This blog post is part of The #GreatDebate series on content ownership. Learn more about the debate here.
For professional writers, there are certain career milestones you just don’t forget. Among these is having your work published in a well-known, respected publication for the first time. Before the world’s insatiable hunger for 24/7 content, few writers achieved this feat. And even now, it takes many writers years to make it happen. Me? It took fewer than three months.
Now before you write me off as arrogant, let me say my boasting comes with a hefty price. The articles I wrote (which appeared on The Huffington Post and Mashable, among others) didn’t have my name on them. They didn’t carry generic “contributor” or “staff” bylines, either. No, they were published under someone else’s name. I was a ghostwriter.
As the demand for informative, educational and entertaining content increases in inbound marketing, so, too, do the ghostwriters. Who are we? Some are the young, aspiring type with killer writing chops and little professional work experience. Others are seasoned writers who, thanks to the downturn in both the publishing and journalism industries, are taking whatever gigs they can get to keep writing and make ends meet.
Now, ghostwriting has always had its fair share of controversy. There will always be some who will raise ethical questions regarding plagiarism, misrepresentation, transparency, yada yada yada. But now a new question regarding ghostwriting has popped up in the inbound marketing scene: When it comes to ghostwriting, who should own your content?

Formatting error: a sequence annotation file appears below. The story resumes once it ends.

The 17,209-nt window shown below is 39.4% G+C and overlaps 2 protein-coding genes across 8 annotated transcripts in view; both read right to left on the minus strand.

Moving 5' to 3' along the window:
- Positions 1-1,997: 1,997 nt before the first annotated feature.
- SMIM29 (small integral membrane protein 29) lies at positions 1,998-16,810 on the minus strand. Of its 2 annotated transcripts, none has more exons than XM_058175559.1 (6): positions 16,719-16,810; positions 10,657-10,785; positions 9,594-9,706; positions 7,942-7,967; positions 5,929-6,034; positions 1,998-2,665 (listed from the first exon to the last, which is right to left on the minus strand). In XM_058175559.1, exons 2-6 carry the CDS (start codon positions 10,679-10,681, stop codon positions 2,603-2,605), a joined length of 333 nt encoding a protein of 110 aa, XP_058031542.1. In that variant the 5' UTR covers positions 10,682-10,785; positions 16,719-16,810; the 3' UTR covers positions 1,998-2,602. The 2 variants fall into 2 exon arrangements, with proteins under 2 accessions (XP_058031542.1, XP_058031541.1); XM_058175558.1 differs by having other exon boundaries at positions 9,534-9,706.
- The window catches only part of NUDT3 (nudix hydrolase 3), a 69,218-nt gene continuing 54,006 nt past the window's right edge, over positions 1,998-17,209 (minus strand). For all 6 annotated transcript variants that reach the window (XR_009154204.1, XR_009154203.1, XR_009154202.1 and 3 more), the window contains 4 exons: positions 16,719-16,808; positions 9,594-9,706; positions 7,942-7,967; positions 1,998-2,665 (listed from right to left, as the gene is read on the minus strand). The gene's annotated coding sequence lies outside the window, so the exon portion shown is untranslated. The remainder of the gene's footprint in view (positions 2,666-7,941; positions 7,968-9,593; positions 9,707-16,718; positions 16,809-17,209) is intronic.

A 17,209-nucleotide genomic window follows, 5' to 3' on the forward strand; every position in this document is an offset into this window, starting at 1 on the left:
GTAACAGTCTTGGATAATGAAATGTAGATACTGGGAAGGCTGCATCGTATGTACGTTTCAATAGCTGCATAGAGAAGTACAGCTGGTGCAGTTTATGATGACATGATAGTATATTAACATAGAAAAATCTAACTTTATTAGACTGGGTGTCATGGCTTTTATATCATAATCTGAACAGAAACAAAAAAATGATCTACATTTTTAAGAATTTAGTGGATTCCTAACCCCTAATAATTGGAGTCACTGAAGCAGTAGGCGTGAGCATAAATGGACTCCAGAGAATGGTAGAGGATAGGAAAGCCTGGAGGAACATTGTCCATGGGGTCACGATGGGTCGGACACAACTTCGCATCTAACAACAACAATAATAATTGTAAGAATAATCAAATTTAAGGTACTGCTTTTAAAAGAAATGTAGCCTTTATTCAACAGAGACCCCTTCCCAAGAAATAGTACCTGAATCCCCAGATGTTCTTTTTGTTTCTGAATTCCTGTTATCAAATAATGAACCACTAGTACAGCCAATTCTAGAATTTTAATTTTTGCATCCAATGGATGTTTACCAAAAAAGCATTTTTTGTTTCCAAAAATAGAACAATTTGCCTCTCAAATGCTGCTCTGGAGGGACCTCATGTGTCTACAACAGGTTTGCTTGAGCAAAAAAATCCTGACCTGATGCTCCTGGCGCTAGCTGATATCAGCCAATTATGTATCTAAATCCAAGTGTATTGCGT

Most in the inbound marketing industry agree employers have every right to the content ghostwriters create—after all, they paid for it. However, writers (especially young ones like me) depend on their samples to build their personal brands and land jobs. So, is it time for the status quo to change? Let’s examine further.
Who Owns the Content Ghostwriters Create? Who Should?
Legally, ghostwriters do not own the content they create. (Quick aside: It’s actually not uncommon for law firms to utilize ghostwriters for various purposes. Funny, no?) When you sign on as a ghostwriter, you go in with the understanding that you will not be getting credit for your work.
Furthermore, you cannot claim the content as your own after it’s published, nor can you try to re-purpose it elsewhere if it’s trashed. Some employers will go so far as to have ghostwriters sign a contract to that effect.
But is that right? Is it fair? It comes down to what the writer wants to accomplish. There are many ghostwriters who truly appreciate the anonymity of the practice. Imagine a world where you don’t have to answer to public criticism of your content! Plus, depending on whom you’re working for, ghostwriting can be lucrative. As one ghostwriter anonymously said, “I don’t care if my name is on the jacket—as long as it’s on the [check].” (Anonymous! Go figure!)
However, as I covered above, more and more writers are turning to ghostwriting out of necessity rather than choice. Much of this group is like me: They want to make a name for themselves in the industry. They want to build their personal brands and portfolios. And yeah, they want the praise that comes with crafting darn good prose. (Most of us writers are a smidge egotistical.)